I reached a point in 2014 when the album, as a musical document, stopped mattering to me as much as it had in the past. If I had to venture a guess when this happened I would bet it was a subconscious result of me having to cut music from my 16 GB iPhone 4s for the hundredth time to make room for new tracks.
2014 offered little in the line of defenses of the album’s necessity as an art form. In particular, the consensus albums of the year – Sun Kil Moon, the War on Drugs, St. Vincent – failed to jolt or excite me.
The albums below featured four or five songs I latched onto and loved. That is not the standard definition of an album of the year candidate, especially when that means ignoring half of a band’s new songs. Alas, my standard way of assessing what constitutes a good album, much less a favorite album of mine, is ever-changing, and does not resemble what it did, say, in 2007 or 2013, for that matter.
Without further delay say hello to my favorite albums of 2014. Also, look for my Songs of the Year and Concerts of the Year early next week.
10. Transgender Dysphoria Blues by Against Me!
The pre-release buzz centered around band leader Laura Jane Grace becoming a woman but the album’s hard-charging nature proved it could stand on its own merit. Transgender Dysphoria Blues is a case study in how to attack a difficult subject matter with gusto, which given Against Me!’s career as anarchist punks is no surprise.
9. So It Goes by Ratking
The Harlem trio’s debut record on XL managed to straddle two worlds – one, a grimier pre-Giuliani New York City, you know the one the lifers describe with a hint of sadness, and two, the present because MC Wiki and Co.’s shit bangs with verve, aggression, and more than a dash of joy, and is the new sound of the city, if the kids moshing at the Ratking show I witnessed at Glasslands were any indication.
8. Sylvan Esso by Sylvan Esso
First heard this record blasting from massive speakers in a tent at a music festival for hippies and druggie burnouts. I couldn’t think of a better place for an introduction to Sylvan Esso’s sound, given its two principles are a singer from an A capella group named Mountain Man and a member of the criminally underrated beard-folk act Megafaun. Self-titled is a record that invades some of the same headspace as The Postal Service – if that record took itself less serious – and has remained in my listening diet ever since this summer.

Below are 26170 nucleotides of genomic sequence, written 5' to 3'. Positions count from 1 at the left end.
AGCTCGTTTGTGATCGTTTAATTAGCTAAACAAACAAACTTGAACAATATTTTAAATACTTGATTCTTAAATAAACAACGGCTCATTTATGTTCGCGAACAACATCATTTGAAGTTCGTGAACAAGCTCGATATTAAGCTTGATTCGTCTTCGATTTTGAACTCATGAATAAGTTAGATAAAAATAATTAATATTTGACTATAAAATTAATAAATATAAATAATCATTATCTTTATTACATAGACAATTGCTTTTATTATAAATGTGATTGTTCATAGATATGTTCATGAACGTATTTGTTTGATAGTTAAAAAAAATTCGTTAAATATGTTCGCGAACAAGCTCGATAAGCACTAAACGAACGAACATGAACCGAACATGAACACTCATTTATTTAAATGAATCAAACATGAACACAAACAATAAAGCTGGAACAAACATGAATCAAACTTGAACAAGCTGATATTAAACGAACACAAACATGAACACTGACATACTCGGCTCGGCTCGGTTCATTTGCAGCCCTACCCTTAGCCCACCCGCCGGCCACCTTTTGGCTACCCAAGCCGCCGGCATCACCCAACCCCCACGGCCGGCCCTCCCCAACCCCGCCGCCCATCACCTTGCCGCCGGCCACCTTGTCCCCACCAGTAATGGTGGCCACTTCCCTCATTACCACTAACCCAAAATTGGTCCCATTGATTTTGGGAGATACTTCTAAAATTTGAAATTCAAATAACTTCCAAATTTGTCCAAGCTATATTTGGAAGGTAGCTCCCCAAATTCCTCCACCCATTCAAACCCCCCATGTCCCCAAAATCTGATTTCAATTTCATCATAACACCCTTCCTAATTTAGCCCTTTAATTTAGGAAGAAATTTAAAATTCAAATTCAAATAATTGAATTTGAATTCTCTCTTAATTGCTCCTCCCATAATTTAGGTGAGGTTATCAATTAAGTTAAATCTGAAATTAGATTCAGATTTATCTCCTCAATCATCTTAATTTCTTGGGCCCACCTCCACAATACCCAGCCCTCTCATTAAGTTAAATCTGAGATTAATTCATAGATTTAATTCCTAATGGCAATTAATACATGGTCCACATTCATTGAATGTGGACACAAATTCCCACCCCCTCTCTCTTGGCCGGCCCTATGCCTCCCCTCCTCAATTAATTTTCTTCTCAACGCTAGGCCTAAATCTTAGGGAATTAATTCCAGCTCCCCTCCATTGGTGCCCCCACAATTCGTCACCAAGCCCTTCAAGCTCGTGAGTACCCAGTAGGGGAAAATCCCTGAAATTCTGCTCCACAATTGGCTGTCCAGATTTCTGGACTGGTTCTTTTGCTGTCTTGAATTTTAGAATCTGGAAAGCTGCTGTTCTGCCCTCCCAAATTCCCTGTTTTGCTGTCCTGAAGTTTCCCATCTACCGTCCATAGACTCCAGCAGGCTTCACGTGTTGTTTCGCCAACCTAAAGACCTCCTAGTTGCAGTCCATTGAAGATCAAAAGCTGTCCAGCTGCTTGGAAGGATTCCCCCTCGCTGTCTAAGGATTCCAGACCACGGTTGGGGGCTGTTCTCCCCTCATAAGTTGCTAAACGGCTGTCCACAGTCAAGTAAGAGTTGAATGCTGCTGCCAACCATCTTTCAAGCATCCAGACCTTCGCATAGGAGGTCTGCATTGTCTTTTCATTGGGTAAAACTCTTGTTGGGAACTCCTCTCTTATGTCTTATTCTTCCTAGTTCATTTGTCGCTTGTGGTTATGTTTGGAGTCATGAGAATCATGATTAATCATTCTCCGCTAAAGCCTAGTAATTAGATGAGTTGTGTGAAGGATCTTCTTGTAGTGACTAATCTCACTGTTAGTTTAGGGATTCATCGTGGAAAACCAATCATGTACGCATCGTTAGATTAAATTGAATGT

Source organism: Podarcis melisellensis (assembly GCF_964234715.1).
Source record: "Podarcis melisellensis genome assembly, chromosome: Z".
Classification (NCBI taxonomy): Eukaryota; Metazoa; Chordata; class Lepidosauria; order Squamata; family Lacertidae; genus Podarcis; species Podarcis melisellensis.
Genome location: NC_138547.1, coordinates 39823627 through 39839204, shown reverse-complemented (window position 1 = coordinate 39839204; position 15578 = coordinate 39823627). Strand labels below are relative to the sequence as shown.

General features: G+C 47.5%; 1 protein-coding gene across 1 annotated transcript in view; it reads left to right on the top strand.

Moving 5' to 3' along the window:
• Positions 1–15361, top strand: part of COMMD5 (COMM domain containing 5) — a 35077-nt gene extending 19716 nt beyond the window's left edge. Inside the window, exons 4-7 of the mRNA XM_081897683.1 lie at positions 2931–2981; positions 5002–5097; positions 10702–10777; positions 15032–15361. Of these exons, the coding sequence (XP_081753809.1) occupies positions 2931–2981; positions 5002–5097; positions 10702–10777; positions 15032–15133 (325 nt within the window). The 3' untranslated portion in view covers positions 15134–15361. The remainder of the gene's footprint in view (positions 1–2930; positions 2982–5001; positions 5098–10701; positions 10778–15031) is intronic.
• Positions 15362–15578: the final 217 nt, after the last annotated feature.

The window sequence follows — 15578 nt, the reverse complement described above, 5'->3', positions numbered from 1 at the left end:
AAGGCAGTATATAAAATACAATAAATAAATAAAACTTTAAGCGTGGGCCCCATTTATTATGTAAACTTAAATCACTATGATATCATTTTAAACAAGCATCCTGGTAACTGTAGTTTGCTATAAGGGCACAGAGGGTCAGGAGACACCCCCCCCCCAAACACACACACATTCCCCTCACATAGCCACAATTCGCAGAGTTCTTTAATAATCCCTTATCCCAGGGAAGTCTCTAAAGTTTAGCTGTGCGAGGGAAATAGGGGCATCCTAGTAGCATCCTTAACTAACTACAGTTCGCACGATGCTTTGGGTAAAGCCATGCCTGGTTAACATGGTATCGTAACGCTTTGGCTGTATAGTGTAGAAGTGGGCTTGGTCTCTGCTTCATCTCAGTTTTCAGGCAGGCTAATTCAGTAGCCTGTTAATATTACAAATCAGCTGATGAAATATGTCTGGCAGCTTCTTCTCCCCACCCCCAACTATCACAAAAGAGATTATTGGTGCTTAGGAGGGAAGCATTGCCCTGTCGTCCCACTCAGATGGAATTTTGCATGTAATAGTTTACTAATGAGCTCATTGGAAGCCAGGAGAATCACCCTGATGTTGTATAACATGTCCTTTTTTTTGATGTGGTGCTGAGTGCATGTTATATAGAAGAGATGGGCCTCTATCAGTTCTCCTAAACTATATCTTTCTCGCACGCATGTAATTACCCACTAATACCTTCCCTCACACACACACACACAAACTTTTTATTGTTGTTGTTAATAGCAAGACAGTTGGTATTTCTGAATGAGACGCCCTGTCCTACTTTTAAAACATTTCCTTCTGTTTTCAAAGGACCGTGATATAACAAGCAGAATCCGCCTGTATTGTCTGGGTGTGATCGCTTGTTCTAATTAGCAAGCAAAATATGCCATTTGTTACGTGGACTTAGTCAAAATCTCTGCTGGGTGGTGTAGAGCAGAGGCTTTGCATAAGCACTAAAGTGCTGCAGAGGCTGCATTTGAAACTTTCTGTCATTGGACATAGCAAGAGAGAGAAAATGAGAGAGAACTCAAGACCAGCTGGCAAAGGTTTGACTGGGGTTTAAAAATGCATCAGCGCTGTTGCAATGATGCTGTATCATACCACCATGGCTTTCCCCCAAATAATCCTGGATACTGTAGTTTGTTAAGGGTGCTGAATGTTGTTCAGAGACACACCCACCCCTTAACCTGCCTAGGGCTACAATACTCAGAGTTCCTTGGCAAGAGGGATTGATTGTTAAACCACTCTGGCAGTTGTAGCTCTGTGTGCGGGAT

7. Tough Love by Jessie Ware
UK soulstress Jessie Ware produced one of my favorite debuts of the twenty-teens with Devotion. Excuse the pun but Tough Love feels like a tamer moment from Ware. So why is it on this list? While Tough Love lacks the end-to-end songcraft that made her debut an instant classic Ware’s new album still captured my attention for two main reasons, both holdovers from her debut – her vocal purity and the yearning she conveys with her voice.
6. Singles by Future Islands
I have no qualms admitting Samuel T. Herring’s spaghetti legs dancing routine on Letterman pulled me into the Future Islands tent. Singles made me a true believer once I moved beyond the novelty of the singer’s moves and his death metal growl. It’s an album that borders on being cheesy in its theatrical urges but Herring’s conviction assures this is no tasteless mock-up of 80s synth pop. Instead, it is a heart on sleeve affair – a hopeful one, a devoted one. Perhaps optimism flew out the window a long time ago but Herring’s eyes are still up, waiting.
5. They Want My Soul by Spoon